Brazilian vice president refutes criticism over newly-created Amazon council
RIO DE JANEIRO - Brazilian Vice President Hamilton Mourao on Thursday rejected the criticism the government has received over the creation of the new National Amazon Council, saying "no one loses power" though they are not part of the council.
Brazilian President Jair Bolsonaro signed a decree to create the new council on Tuesday, which will be under the supervision of the office of the vice president and will be in charge of organising inter-ministerial actions for the "protection, defense and sustainable development" of the Amazon Rainforest region.
There used to be an Amazon Council created in 1995. It was attached to the Environment Ministry and formed by several government offices, as well as governors from the states in the Amazon Rainforest region: Acre, Amapa, Amazonas, Para, Rondonia, Roraima, and Tocantins, in the northern region; Mato Grosso, in the midwestern region; and Maranhao, in the northeastern region.
With the newly-signed decree, the new council does not have the participation of the governors of these states and consists only of 14 cabinet members, leading to criticism from both local administrations and environmental organisations.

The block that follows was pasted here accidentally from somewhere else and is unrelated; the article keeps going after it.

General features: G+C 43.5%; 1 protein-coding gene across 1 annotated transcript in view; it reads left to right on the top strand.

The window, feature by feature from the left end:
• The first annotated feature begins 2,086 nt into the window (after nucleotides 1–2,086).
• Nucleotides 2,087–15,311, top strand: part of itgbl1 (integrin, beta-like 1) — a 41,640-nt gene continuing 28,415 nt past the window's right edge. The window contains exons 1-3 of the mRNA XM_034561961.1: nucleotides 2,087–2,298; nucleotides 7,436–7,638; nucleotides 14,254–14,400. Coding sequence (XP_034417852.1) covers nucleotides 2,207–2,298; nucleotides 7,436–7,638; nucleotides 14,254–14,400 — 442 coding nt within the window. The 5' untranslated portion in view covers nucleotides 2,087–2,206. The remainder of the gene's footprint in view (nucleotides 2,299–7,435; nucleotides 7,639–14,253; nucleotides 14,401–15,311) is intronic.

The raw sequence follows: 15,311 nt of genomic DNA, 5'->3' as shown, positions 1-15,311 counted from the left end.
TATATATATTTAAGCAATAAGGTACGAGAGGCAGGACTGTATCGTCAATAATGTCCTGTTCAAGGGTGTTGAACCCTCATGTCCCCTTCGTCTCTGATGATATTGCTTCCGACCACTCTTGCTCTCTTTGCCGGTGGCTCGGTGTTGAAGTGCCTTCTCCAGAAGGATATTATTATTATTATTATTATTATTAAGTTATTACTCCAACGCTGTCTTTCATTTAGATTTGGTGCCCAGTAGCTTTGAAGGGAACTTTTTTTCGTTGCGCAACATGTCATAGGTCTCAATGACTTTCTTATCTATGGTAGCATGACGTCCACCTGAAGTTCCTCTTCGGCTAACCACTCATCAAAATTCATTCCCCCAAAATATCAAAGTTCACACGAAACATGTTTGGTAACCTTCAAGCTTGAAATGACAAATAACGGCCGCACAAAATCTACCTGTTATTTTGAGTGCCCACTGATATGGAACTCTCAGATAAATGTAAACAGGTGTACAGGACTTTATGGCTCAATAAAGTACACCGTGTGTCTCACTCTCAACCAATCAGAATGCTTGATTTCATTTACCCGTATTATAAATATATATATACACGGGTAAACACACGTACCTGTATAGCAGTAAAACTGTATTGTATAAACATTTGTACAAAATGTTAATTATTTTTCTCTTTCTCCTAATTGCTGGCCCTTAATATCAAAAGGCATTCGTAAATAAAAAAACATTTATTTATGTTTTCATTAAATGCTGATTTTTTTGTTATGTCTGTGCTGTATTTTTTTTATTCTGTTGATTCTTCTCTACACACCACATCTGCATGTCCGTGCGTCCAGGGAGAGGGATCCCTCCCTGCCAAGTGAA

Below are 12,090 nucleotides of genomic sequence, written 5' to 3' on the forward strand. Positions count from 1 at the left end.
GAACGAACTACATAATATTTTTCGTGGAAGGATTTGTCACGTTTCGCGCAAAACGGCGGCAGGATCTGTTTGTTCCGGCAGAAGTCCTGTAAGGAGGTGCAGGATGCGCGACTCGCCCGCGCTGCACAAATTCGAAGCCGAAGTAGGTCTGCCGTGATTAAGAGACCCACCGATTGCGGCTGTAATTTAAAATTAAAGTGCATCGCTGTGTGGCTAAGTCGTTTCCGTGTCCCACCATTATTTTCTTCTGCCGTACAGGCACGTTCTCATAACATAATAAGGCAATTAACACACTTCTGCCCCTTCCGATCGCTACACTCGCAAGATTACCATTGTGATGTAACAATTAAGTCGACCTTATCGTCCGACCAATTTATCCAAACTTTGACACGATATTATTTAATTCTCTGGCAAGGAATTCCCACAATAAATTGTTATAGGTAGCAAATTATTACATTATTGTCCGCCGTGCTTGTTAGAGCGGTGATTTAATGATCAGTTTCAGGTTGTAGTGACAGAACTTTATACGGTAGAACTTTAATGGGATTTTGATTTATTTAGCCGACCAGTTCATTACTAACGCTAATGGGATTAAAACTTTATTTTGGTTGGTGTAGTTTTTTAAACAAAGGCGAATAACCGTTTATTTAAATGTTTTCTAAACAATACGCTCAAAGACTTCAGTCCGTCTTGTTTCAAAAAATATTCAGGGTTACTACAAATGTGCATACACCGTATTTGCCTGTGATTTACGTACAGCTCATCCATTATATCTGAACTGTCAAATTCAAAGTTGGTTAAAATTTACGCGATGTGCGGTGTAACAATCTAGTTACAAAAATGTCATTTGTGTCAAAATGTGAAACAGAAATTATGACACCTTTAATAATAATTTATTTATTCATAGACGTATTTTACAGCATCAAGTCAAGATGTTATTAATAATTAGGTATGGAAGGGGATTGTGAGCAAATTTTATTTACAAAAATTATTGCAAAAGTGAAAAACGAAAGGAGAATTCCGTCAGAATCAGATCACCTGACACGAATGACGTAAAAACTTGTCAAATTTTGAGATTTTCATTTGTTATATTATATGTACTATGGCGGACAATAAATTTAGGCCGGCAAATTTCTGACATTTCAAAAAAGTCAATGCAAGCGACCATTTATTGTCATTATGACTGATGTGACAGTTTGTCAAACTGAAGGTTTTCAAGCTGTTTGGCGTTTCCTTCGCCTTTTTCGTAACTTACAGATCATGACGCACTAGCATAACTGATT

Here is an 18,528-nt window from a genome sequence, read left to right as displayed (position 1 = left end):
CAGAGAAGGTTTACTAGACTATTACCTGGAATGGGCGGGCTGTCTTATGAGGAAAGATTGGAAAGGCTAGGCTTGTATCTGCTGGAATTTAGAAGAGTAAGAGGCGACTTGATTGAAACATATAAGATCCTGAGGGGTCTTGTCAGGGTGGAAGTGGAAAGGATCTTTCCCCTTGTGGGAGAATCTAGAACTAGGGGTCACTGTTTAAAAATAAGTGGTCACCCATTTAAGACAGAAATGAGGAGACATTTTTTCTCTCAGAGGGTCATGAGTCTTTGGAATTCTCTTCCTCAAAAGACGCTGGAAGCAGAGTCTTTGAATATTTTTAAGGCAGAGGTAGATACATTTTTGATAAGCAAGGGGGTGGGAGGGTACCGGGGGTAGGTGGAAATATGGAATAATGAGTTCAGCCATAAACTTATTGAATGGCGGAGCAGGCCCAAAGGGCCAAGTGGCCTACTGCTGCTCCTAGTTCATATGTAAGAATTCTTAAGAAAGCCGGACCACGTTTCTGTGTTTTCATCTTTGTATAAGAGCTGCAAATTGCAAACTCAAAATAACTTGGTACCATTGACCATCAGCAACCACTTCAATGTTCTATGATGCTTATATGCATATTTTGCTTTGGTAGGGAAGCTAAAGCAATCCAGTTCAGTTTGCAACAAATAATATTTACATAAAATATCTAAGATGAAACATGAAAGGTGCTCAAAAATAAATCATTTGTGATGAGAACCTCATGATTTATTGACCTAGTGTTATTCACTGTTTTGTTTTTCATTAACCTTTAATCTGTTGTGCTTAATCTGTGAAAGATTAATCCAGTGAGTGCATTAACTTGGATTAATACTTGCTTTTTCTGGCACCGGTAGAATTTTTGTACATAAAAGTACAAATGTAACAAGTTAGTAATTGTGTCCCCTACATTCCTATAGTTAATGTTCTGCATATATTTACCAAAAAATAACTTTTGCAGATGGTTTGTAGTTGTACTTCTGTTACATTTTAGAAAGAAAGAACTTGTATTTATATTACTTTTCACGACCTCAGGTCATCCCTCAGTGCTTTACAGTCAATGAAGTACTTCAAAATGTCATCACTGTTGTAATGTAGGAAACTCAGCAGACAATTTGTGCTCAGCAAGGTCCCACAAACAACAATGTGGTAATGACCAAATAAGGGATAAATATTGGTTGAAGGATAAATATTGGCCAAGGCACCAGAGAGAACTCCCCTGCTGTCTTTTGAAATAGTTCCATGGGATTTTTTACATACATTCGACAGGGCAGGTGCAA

These bodies voiced that the government is centralising issues related to the Amazon region and alienating state administrations which can give a local perspective to those matters.
In response, Mourao said that governors will be consulted and "no one loses power" even though they are not part of the council.
"I will go from state to state to hear the governors," Mourao said. "The council's major job is to coordinate the actions of different ministries for the protection, preservation and sustainable development of the Amazon region."